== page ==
Rotten fish, dirty plates in eateries.

Eating Dangerously.

Rotten fish. Dirty curry. Chickens bought dead before cooked. These sound like the contents of a garbage bin, but in fact they are foods commonly served in the city’s restaurants, which have become, due to poor monitoring and substandard hygiene, breeding grounds for harmful bacteria.

There are more than 5,000 restaurants in Dhaka City alone, but the Dhaka City Corporation (DCC) registration lists only one thousand. The quality of food at these establishments is supposed to be monitored by the sanitary inspectors of the DCC. But with only 18 inspectors for the whole city, the DCC is hardly capable of doing its job, sources said.

Rotten fish, dirty plates in eateries

A restaurant employee marinates chicken while another right behind him sweeps the floor.
Photo Source: The Daily Star.
As a result, the hygiene in most open-door restaurants is generally substandard, since restaurant owners often do not clean plates, glasses, and spoons properly, while the water is obviously dirty, as the supply from Wasa is not free of Coliform, a harmful bacteria. Rotten fish, meat from sick cattle, and spoiled vegetables are likely to be among the foods dished out each day in the city’s restaurants. And it is not uncommon for buffalo meet to be served as ‘beef’ in many restaurants.

Recent studies have also revealed that other dangers – these invisible to the eye – are also lurking in the city’s restaurants. Professor Golam Mowlah, the director of the Food and Nutrition Institute, University of Dhaka, said his students found in a recent survey Escherichia coli (E-coli), Salmonella, and Shigella bacteria in restaurant food and street foods in the city. Eating such dirty food may cause diarhoea, dysentery and other diseases, the director added.

“Finding bacteria is very common in the restaurant foods. But the more alarming thing is that the restaurant owners do not throw out the oil left in their everyday cooking, using the same oil the next day. After using the oil day after day, the per oxide value of the oil increases and it becomes toxic ultimately,” said Professor Mowlah, director of the Institute.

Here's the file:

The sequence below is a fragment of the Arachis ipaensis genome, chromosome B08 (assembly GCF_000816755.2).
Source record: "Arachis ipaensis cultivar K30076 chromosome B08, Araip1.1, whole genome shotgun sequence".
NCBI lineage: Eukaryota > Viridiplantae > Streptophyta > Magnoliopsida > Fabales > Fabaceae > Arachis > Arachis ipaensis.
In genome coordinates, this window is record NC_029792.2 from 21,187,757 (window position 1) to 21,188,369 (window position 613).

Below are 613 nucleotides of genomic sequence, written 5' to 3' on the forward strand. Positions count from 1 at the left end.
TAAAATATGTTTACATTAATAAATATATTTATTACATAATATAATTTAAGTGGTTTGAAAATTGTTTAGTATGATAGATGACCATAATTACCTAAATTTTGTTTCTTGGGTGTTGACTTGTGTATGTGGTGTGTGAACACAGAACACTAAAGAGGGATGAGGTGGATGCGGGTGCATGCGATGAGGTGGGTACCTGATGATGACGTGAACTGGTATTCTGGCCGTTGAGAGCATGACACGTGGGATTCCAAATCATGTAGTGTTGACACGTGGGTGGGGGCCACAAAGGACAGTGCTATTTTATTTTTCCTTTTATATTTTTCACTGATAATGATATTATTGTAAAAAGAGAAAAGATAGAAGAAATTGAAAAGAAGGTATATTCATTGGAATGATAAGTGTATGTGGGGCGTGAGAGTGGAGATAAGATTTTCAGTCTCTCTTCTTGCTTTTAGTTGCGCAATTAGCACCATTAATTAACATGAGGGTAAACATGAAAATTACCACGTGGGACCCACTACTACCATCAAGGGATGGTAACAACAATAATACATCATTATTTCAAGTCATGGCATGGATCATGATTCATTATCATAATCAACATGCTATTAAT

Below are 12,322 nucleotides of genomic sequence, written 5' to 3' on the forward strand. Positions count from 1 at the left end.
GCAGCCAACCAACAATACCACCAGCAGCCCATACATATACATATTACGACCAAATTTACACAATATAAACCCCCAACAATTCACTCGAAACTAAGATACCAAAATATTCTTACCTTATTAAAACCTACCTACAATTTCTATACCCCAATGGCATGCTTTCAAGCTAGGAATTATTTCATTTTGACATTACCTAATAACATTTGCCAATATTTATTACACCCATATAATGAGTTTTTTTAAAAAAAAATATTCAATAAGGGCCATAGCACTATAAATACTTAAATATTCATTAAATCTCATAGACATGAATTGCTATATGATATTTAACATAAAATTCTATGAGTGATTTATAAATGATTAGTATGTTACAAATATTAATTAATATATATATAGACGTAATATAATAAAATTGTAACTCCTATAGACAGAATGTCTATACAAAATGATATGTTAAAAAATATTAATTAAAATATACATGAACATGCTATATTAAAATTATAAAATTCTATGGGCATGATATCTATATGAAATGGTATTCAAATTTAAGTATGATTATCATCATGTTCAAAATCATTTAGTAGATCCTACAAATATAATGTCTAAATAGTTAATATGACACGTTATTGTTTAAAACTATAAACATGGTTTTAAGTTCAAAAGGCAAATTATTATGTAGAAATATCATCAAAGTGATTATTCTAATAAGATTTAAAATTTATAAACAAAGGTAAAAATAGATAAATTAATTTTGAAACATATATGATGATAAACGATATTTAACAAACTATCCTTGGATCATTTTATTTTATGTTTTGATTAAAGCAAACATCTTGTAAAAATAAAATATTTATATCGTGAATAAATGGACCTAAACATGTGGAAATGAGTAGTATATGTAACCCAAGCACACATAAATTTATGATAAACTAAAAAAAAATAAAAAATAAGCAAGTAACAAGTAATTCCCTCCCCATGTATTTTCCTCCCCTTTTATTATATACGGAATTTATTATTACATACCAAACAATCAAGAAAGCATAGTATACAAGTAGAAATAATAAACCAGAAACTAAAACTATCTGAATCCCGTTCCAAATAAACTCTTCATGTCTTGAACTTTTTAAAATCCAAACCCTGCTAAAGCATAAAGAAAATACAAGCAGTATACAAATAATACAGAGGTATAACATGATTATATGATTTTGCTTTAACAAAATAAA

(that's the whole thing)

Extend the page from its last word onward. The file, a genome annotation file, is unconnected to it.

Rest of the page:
As most people eat adulterated and oily food from restaurants, suffering as a result from gastric problems, Renitidine has become the second highest selling medicine item in the country.

It is difficult to document first-hand the conditions inside restaurants, since owners of both open and closed-door establishments do not allow anybody to visit their kitchen. But interviews with waiters from different restaurants revealed that many restaurant owners frequently mix rotten curry with food the next day.

“We do not throw out anything. But even in homes, nobody throws out the excess curry. Mostly people preserve it and eat it the next day,” said one of the waiters working in a restaurant in Chankharpul.

Public concern over restaurant food has risen considerably in recent times, after the police caught traders selling dead hens a couple of times in last month alone. The apprehended youths admitted to police that they were supplying the dead fowl to different restaurants. Despite public awareness and a police crackdown, however, people continuing buying and selling dead hens in the city, witnesses said.

The problem, as with many aspects of government-regulated food inspection, stems from a lack of manpower and the absence of a sound regulatory system.

“According to the law, we do not have any benchmark of standard about the restaurant food,” said Foyez Ahmed Khan, the chief sanitary officer of the DCC. Inspectors are authorized to inspect the kitchen of a restaurant, but there is no specific law stating how restaurant food should be prepared. The food, however, is merely inspected with the senses, not examined through scientific diagnosis because such equipment does not exist. “If someone cooks dead chickens, we do not have any technology to detect it. We just see the environment of the kitchen of the restaurants and the hygienic status of the waiters,” he added.

Restaurants fall under Section 6(1) of the Pure Food Ordinance of 1968, which sets minimum penalties for adulterated food set at Tk 300 and rigorous imprisonment for three months, and maximum penalties at Tk 1,000 with six months imprisonment. Experts say such low penalties render the law ineffectual. The government meanwhile is planning to formulate a new set of laws.

Proper monitoring is, meanwhile, pragmatically impossible since there are 18 inspectors to cover all 5,000 restaurants in city. The national picture is much the same, as the Health directorate has only 421 inspectors to monitor the thousands of restaurants throughout the country.

Sources add that many inspectors are simply negligent in performing their duties, allowing foul and rotten food to proliferate throughout the city. “Health officers hardly inspect the restaurants other than going for ‘another aim’. Mainly the restaurant owners are operating without any monitoring as the government is not hard on this matter,” said one official from the department of health, requesting anonymity.
Source: The Daily Star.

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